How Behavior Change Happens: Four Models

How Behavior Change Happens: Four Models

Understanding behavior-change theories can help you better achieve your business objectives.

Why can some people quit smoking—and others can’t?

How is Alcoholics Anonymous so successful at changing lives?

Cue behavior change theory. Behavior change analysis assesses how and why efforts to change behavior work. And although its often applied to public health, it has strong applications in business strategy as well, from internal organizational change to launching new products and services.

Here are a few behavior-change theories, supported by research, that can help you assess how to change behavior in your target audiences:

Health Belief Model

Social psychologists developed the health-belief model of behavior change in the 1950s explain the widespread failure of screening programs for tuberculosis. The model suggests that people's beliefs about health problems, their perceived benefits of action and barriers to action, and their self-efficacy explain engagement (or lack of engagement) in health-promoting behavior.

Here’s an example: Anthony was recently diagnosed with diabetes. He has a poor diet and is overweight. His physician prescribes a regimen of blood-sugar testing and oral medication, but Anthony fears taking and staying adherent to medications. Here’s how the Health Belief Model explains his chances of success:

  • Perceived Susceptibility: Anthony needs to understand what will happen if he doesn’t take his medications, such as complications and shortened lifespan.
  • Perceived Severity: Anthony should learn the severity of diabetes and the severity of disease complications.
  • Perceived Benefits: Anthony should understand how adhering to his diabetic medication regimen will benefit his overall health.
  • Perceived Barriers: Forgetfulness, family problems, fears of side effects, and difficulty integrating medication into his life can affect Anthony’s adherence to medication. Simple tips for overcoming these barriers will help him.
  • Self-Efficacy: If Anthony believes he can be adherent to his therapy, he more likely will be.

Theory of Planned Behavior

According to the theory of planned behavior, attitudes, norms, and perceived control shape a person’s behavior. Intending to take a certain action will make it more likely to occur.

For example: William wants to be tan. If William uses sunscreen, he uses a SPF 8 to keep from getting too burned. He thinks skin cancer is something old people get and doesn’t truly understand his risk. Here’s how the theory of planned behavior explains William’s chances of success at wearing sunscreen:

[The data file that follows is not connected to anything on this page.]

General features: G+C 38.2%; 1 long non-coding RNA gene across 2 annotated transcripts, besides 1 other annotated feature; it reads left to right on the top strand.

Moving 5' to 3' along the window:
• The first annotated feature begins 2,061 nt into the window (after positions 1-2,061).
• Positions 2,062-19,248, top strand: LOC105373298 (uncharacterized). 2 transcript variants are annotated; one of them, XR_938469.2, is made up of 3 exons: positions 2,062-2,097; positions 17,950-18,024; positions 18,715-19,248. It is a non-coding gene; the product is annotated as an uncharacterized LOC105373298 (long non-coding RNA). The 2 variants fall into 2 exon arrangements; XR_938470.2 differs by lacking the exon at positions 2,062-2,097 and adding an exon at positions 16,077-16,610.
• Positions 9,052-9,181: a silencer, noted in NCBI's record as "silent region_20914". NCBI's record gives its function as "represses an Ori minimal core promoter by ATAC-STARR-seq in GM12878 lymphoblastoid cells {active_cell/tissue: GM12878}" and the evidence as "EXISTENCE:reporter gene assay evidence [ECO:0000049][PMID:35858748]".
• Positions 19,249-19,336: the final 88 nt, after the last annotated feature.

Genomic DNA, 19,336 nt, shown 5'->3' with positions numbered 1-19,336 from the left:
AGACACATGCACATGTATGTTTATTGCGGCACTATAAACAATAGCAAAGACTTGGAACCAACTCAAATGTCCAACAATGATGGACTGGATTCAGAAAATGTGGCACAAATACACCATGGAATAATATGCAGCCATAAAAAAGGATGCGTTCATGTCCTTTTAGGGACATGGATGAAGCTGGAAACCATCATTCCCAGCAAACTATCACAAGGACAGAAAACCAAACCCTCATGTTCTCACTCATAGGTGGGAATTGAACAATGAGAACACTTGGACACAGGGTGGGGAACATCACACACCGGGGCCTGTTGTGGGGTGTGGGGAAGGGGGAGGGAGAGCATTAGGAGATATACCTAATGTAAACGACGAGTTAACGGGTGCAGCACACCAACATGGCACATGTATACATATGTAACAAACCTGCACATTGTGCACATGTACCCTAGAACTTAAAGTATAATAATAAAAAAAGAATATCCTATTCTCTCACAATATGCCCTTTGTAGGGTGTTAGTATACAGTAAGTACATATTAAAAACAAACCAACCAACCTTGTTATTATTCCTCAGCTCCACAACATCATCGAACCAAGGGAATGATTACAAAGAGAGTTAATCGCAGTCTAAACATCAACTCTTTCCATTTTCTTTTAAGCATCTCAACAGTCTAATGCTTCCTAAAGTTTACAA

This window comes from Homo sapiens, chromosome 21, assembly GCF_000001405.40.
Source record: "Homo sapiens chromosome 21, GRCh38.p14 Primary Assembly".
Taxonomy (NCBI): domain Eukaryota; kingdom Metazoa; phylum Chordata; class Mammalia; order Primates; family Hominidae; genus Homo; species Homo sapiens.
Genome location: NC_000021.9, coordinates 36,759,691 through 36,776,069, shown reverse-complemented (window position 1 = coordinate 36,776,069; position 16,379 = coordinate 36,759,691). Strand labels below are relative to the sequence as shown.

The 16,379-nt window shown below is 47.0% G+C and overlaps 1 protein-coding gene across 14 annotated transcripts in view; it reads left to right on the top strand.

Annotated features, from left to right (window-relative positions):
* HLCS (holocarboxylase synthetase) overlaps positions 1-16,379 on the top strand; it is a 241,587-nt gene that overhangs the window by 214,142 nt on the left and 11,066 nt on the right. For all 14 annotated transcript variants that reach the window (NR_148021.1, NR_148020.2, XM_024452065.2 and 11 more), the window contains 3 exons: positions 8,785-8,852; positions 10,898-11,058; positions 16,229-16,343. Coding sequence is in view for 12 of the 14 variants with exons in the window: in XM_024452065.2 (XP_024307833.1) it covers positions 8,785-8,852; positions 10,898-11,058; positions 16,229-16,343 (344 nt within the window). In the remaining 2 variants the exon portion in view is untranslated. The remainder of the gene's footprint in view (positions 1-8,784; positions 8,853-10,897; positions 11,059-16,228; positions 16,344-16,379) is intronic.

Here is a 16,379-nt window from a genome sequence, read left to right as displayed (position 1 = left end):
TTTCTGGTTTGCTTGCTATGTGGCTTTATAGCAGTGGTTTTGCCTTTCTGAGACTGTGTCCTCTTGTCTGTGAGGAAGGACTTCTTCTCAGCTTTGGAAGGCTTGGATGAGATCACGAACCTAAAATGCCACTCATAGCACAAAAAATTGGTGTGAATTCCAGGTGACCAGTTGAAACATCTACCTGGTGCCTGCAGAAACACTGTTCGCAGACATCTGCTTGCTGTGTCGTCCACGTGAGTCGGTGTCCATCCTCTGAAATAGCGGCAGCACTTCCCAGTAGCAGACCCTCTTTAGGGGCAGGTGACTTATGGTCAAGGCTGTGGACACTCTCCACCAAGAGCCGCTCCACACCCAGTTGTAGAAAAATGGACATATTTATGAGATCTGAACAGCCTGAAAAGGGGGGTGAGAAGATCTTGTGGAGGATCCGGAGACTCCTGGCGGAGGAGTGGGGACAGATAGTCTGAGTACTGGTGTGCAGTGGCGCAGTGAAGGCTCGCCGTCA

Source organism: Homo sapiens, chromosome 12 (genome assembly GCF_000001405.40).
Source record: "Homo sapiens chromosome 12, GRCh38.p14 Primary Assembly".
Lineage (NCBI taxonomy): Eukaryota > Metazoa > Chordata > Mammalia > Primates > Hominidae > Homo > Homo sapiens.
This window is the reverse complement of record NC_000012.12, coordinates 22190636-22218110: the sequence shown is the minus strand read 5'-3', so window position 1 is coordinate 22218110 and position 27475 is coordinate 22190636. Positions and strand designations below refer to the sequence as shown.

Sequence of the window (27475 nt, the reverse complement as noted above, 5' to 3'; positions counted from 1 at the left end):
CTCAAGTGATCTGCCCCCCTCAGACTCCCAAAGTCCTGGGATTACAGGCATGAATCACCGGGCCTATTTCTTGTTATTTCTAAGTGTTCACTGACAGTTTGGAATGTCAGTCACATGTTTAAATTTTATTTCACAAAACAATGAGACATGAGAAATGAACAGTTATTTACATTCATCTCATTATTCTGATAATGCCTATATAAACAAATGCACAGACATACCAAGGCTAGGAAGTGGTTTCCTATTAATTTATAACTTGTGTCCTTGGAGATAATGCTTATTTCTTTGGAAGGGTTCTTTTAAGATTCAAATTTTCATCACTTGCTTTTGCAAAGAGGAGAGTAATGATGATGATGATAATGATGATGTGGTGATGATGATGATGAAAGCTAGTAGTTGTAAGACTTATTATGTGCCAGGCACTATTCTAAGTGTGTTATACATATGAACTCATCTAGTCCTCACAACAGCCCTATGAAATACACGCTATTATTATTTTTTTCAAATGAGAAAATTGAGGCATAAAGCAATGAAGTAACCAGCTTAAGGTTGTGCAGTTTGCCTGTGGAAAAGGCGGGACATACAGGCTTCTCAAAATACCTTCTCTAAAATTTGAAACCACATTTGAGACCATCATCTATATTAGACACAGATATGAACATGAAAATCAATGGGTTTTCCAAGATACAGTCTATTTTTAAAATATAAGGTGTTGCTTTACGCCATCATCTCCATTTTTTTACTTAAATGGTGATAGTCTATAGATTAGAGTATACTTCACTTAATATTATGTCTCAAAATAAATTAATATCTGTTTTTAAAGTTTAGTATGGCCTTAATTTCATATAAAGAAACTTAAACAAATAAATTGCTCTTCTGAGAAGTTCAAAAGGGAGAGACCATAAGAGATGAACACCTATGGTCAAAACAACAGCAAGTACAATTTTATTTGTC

• Attitude: William needs to learn the positive consequences of regular use of sunscreen, such as younger looking skin and cancer prevention.
  • Behavioral Intentions: If William sees himself as a sunscreen user and packs sunscreen in his beach bag, he is more likely to use it.
  • Subjective Norms: William may more easily wear sunscreen if his peers support it.
  • Perceived Control: If he learns the benefits of sunscreen and he feels that his peers support wearing sunscreen, William is more likely to protect himself.

Social Cognitive Learning Theory

This theory posits that people are motivated to act if they closely identify with someone who models the intended behavior with a good deal of self-efficacy. If the observer feels a one-to-one similarity with the model, there is a higher chance the observer will succeed.

For example: Kimberly has a serious drinking problem. She was arrested for DWI and court-ordered to attend rehab and Alcoholics Anonymous meetings. Even though Kimberly hates her life and feels like she hit rock bottom, she has a chance at sobriety.

  • Modeling: Kimberly learns how recovery works by listening to others’ experiences and their rediscovered strength and hope in a twelve-step meeting.
  • Outcome Expectancies: Kimberly will be motivated to stop drinking if she believes getting sober is better than jail.
  • Self-efficacy: Kimberly is more likely to obtain sobriety by having a sponsor or twelve-step friends who are sober. Close contacts living a sober life will show her that achieving it is possible and how much better it can be. She’ll see that can do it, too.
  • Identification: If Kimberly feels like there are others like her who share her struggles with alcohol and remain sober, she is more likely to maintain sobriety.

Stages of Change Theory

Also known as the transtheoretical model, this integrative, biopsychosocial model conceptualizes the process of intentional behavior change.

Studies have found that people move through a series of stages when modifying and adopting behaviors. These stages of change can occur in a linear fashion, yet people often recycle through the stages or regress to earlier stages from later ones.

For example: Virginia smokes four packs a week. She has smoked for ten years and knows that smoking is bad for her health. Virginia has considered quitting after her friend quit last year.

  1. Precontemplation: When Virginia was in college, she never once thought about quitting smoking.
  2. Contemplation: Virginia’s friend quit last year. Also, she learned the dangers of combining smoking and birth control.
  3. Preparation: Virginia researches smoking cessation, including the patch, nicotine gum, vaping, and acupuncture.
  4. Action: Virginia throws away a pack of cigarettes and begins vaping instead.
  5. Maintenance: Virginia quit smoking six months ago.

FrogDog understands what makes people tick. We know changing people’s behavior is a huge component of business success. Let us help you decide what message and tactic will change your target audience’s habits. Contact us.

Posted: Oct 19, 2015
Updated: Oct 08, 2019
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